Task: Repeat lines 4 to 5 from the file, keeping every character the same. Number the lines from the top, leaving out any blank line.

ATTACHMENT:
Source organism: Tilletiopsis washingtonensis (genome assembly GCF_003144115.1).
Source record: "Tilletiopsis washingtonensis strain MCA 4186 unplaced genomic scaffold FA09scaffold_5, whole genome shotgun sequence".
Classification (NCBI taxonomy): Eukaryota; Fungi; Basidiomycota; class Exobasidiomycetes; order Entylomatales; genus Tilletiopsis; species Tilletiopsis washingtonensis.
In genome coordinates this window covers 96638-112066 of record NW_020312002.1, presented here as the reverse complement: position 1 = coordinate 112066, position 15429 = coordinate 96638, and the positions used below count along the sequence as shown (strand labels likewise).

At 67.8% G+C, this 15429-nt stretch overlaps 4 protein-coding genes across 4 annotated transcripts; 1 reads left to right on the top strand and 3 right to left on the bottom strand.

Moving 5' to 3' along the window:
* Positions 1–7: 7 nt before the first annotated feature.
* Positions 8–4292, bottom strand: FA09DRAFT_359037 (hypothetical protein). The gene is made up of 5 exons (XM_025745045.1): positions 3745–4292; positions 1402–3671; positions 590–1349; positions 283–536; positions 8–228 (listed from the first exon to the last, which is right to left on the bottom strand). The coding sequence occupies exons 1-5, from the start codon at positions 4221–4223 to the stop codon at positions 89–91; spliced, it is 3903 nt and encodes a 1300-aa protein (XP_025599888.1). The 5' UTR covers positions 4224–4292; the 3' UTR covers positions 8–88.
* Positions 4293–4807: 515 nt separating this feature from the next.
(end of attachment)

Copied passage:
In genome coordinates this window covers 96638-112066 of record NW_020312002.1, presented here as the reverse complement: position 1 = coordinate 112066, position 15429 = coordinate 96638, and the positions used below count along the sequence as shown (strand labels likewise).

At 67.8% G+C, this 15429-nt stretch overlaps 4 protein-coding genes across 4 annotated transcripts; 1 reads left to right on the top strand and 3 right to left on the bottom strand.